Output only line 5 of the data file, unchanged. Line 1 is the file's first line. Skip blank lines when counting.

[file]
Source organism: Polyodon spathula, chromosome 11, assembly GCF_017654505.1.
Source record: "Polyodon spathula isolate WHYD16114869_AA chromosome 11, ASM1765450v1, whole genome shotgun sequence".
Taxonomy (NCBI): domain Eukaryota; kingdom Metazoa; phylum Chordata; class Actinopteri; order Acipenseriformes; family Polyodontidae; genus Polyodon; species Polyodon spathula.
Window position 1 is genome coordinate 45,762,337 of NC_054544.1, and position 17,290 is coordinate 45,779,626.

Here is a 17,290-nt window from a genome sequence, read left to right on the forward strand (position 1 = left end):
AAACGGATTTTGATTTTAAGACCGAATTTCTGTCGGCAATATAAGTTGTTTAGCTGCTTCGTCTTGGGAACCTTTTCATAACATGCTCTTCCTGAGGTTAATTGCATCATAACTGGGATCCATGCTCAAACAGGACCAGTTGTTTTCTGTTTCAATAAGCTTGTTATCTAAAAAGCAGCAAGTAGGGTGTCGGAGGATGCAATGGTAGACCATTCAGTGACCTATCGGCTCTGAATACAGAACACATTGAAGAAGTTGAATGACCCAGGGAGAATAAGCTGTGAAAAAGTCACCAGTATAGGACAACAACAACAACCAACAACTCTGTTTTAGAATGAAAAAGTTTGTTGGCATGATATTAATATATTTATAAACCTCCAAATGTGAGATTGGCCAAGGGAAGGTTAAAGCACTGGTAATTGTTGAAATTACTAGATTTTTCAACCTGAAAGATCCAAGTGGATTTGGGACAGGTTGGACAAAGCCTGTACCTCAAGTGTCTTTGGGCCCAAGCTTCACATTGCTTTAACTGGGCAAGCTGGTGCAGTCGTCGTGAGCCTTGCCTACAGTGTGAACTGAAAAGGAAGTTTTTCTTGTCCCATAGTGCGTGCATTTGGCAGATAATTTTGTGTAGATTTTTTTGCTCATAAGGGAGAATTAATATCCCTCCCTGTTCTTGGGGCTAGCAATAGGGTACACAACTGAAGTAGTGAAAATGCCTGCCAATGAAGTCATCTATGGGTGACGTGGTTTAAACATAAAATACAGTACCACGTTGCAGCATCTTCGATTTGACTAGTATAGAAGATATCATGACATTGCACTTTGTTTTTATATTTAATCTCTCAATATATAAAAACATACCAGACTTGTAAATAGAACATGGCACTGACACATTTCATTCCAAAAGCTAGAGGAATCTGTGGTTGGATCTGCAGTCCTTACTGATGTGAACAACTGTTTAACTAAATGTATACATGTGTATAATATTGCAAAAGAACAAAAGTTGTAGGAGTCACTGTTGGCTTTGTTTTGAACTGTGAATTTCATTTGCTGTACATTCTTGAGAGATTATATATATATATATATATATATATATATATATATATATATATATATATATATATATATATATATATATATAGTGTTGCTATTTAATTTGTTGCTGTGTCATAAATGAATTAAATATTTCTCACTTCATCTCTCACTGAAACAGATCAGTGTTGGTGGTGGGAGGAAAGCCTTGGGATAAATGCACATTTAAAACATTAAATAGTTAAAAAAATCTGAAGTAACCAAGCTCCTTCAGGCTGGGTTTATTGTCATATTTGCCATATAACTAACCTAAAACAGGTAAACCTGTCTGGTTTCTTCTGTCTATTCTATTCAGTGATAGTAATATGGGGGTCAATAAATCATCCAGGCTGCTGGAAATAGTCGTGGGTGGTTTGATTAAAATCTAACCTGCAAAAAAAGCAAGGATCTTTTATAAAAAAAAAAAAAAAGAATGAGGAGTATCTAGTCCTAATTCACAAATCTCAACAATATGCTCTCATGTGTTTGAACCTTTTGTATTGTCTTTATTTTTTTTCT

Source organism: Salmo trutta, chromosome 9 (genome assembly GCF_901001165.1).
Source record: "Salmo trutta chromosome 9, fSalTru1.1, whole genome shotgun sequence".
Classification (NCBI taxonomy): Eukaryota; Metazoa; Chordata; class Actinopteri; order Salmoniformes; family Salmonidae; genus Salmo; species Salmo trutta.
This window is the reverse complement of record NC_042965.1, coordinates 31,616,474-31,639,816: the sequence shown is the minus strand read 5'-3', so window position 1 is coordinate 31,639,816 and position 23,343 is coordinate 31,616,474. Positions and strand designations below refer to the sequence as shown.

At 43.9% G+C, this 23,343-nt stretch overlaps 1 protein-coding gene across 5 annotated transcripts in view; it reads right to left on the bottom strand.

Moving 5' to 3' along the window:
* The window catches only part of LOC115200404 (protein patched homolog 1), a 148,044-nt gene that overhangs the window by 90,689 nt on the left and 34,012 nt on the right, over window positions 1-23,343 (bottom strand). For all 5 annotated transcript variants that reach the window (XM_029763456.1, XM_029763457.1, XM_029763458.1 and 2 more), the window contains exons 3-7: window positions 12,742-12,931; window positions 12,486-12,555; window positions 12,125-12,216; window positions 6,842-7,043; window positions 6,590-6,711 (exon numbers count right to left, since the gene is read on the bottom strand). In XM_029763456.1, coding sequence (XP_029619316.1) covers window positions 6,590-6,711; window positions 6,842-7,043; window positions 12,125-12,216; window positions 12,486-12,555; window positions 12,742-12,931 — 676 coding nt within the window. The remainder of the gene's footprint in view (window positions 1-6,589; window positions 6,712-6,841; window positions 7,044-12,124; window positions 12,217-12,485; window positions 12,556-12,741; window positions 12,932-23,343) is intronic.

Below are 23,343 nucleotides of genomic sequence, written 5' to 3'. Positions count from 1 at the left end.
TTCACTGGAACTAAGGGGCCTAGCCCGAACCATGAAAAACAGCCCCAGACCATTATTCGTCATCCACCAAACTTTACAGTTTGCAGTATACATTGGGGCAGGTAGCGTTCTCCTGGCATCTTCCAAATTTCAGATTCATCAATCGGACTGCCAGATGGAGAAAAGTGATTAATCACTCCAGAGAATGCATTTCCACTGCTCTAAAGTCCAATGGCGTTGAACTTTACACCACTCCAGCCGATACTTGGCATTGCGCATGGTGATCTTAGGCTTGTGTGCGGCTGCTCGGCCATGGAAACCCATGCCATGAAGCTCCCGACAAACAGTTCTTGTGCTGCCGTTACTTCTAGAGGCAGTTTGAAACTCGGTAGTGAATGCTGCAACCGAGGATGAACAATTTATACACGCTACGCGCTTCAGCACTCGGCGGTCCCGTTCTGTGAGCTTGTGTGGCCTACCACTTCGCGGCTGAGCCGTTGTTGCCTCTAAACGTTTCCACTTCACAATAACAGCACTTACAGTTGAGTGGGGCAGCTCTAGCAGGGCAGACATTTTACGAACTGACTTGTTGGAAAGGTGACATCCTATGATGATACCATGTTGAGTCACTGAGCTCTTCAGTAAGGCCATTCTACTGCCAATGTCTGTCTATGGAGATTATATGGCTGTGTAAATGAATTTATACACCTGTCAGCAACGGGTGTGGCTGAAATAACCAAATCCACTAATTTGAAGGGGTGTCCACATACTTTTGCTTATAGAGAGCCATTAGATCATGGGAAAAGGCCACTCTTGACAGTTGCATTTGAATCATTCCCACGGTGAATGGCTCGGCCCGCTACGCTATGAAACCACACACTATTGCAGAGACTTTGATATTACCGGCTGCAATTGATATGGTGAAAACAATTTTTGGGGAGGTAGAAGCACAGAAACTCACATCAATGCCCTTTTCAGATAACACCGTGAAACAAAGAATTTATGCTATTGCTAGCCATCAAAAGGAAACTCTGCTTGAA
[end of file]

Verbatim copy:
Here is a 17,290-nt window from a genome sequence, read left to right on the forward strand (position 1 = left end):